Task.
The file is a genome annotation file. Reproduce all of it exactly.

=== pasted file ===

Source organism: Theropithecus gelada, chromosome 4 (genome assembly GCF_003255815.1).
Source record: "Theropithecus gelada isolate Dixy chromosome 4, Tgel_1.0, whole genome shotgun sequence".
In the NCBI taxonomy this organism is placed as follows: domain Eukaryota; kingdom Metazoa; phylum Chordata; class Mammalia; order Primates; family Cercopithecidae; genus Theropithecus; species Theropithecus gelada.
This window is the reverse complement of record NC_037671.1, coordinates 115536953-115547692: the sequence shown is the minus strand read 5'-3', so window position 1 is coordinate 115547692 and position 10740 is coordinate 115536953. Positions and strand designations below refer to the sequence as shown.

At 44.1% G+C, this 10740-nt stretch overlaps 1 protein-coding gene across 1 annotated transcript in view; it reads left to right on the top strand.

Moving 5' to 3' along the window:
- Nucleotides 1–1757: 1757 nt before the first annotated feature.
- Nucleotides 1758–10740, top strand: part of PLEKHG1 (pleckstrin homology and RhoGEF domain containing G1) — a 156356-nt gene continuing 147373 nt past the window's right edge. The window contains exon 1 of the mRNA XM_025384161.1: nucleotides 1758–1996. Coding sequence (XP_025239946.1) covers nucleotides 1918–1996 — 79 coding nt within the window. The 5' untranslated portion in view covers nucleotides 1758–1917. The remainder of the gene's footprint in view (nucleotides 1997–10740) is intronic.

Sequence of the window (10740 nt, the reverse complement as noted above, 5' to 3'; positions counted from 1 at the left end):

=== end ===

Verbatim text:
Source organism: Theropithecus gelada, chromosome 4 (genome assembly GCF_003255815.1).
Source record: "Theropithecus gelada isolate Dixy chromosome 4, Tgel_1.0, whole genome shotgun sequence".
In the NCBI taxonomy this organism is placed as follows: domain Eukaryota; kingdom Metazoa; phylum Chordata; class Mammalia; order Primates; family Cercopithecidae; genus Theropithecus; species Theropithecus gelada.
This window is the reverse complement of record NC_037671.1, coordinates 115536953-115547692: the sequence shown is the minus strand read 5'-3', so window position 1 is coordinate 115547692 and position 10740 is coordinate 115536953. Positions and strand designations below refer to the sequence as shown.

At 44.1% G+C, this 10740-nt stretch overlaps 1 protein-coding gene across 1 annotated transcript in view; it reads left to right on the top strand.

Moving 5' to 3' along the window:
- Nucleotides 1–1757: 1757 nt before the first annotated feature.
- Nucleotides 1758–10740, top strand: part of PLEKHG1 (pleckstrin homology and RhoGEF domain containing G1) — a 156356-nt gene continuing 147373 nt past the window's right edge. The window contains exon 1 of the mRNA XM_025384161.1: nucleotides 1758–1996. Coding sequence (XP_025239946.1) covers nucleotides 1918–1996 — 79 coding nt within the window. The 5' untranslated portion in view covers nucleotides 1758–1917. The remainder of the gene's footprint in view (nucleotides 1997–10740) is intronic.

Sequence of the window (10740 nt, the reverse complement as noted above, 5' to 3'; positions counted from 1 at the left end):